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  • The Digital Love
    19 Dec 2006

    Ben's palms have been sweating for the past thirty minutes despite the cool air blowing out of the air conditioning of the bookstore. He is wearing a red shirt, just as what was agreed upon. His eyes strain to scrutinize each and every person wearing green within a twenty feet radius but still managed to glance at a few interesting books chanced upon ever few minutes or so. The half hour was starting to feel like an eternity's wait.

    Then, a break.

    A nondescript girl in green approaches him. Could it be her? Couldn't possibly be. Ben has another image in mind, one that he had forged over months of chatting with somebody he had never actually seen in real life.

    He waits for the girl in green to pass by and thinks to himself, this is going to be great. If ever, this might even be the start of something more than friendship.

    But the girl isn't going nowhere. The girl instead stops in front of him and says, "Are you Ben? Hi, I'm Alissa."

    Ben doesn's reply. He's too dumbfounded. The girl looks too different albeit real, she looks less like Alissa and more like who she really is - a stranger.

    Five minutes into the meeting reality starts to crumble. Ben can't think of anything except how different she is from how he had visualized her online. A few minutes more and he finds himself excusing himself from the meet-up and running back into his house - to his room - to his computer, which has unwittingly given him the lie of a lifetime.

    The proverbial Cupid's arrow never disintegrates before it's even reached its target. Destruction by contact with reality.

    The Information Superhighway has produced yet another roadkilled heart.

    And it's a very very busy intersection.

    Digital love it seems, is still elusive now more than ever. Why does this happen? Why does it fail? Here's my take on this so called digital love:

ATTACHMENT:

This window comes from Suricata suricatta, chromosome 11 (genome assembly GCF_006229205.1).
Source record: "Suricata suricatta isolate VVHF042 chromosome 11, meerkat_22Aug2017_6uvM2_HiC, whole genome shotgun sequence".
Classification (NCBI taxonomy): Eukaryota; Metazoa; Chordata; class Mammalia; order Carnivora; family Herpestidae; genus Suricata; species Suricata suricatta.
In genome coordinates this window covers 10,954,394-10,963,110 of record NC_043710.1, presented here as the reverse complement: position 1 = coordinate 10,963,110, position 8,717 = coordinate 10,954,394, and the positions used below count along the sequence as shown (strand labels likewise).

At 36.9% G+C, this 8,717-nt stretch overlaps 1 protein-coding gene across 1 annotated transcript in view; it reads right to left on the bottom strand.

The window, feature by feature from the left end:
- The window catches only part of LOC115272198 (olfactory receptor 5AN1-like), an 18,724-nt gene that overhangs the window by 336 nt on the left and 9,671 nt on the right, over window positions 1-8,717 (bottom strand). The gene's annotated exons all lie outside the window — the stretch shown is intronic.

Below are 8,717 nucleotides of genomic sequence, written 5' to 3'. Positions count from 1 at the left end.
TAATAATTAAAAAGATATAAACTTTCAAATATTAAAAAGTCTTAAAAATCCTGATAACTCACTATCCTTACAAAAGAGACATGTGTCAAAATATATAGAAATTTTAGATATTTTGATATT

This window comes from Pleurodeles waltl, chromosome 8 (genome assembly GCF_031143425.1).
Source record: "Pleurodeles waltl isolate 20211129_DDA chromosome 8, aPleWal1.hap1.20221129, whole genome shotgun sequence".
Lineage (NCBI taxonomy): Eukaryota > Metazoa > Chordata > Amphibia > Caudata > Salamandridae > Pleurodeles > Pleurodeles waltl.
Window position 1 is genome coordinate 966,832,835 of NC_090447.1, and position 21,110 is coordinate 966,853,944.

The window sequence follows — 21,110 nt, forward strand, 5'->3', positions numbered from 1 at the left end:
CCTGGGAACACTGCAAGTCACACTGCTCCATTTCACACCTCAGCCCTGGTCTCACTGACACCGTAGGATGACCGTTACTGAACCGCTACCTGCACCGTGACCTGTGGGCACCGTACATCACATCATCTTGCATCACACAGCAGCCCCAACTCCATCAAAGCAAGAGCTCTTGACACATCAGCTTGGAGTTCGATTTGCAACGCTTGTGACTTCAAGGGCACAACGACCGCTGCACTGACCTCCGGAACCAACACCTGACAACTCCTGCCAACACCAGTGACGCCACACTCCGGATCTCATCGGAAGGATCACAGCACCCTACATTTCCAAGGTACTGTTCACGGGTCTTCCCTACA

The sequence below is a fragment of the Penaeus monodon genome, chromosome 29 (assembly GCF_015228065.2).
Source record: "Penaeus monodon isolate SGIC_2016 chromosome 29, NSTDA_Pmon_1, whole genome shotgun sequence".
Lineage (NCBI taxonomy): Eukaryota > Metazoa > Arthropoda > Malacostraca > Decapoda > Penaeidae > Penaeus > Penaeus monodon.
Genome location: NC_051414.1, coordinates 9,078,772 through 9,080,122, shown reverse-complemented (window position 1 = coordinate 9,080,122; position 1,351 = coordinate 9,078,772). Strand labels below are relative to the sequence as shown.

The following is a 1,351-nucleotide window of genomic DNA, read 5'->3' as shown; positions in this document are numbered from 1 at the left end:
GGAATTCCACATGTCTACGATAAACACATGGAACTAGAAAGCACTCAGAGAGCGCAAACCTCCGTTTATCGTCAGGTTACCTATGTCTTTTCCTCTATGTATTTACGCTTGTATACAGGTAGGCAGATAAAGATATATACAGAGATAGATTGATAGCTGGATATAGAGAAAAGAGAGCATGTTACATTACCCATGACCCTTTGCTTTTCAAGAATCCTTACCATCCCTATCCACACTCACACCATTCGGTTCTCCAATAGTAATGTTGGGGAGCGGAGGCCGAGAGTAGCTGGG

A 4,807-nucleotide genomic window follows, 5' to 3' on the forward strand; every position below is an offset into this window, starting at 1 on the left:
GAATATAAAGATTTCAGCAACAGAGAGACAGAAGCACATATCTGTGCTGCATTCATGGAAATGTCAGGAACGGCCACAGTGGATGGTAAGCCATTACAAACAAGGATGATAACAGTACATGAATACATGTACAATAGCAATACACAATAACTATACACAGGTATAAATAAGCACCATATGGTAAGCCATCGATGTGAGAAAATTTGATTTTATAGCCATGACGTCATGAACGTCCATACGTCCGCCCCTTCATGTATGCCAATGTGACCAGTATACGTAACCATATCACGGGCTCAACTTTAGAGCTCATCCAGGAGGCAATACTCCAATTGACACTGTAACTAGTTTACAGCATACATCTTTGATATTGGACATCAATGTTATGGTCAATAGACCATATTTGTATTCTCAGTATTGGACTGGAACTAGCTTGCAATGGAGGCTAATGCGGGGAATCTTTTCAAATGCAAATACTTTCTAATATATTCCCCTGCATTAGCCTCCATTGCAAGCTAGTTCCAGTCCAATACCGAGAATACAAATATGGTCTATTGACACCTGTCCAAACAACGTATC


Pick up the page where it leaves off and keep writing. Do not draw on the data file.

The concept of a mutual relationship fails when a person falls in love with an idea rather than the real person behind it.

    And you can thank the mass media for that.

    In a culture where we are constantly bombarded with worship of ideals rather than actual personality, our bar of standards drifts unusually above the realistic median.

    We base our ideal partners of make-believe characters that are most often outrageously far-fetched from real life. We formulate our principles on fictional circumstances that rarely happens outside fiction - warm, supple first kisses in the middle of a carless road on a rainy sunday night, averted partings on a busy airport filled with cheering onlookers, prince charming, sleeping beatuy and the whole caboodle. It does happen, but most often, to others and not us. In essence, we replace our pragmatic learning with that of digital knowledge.

    We digitize love, life - the whole package. In bits and bytes. Mixed with other information ranging from fact to fiction. And in doing so, we forfeit our ability to stay in line with reality.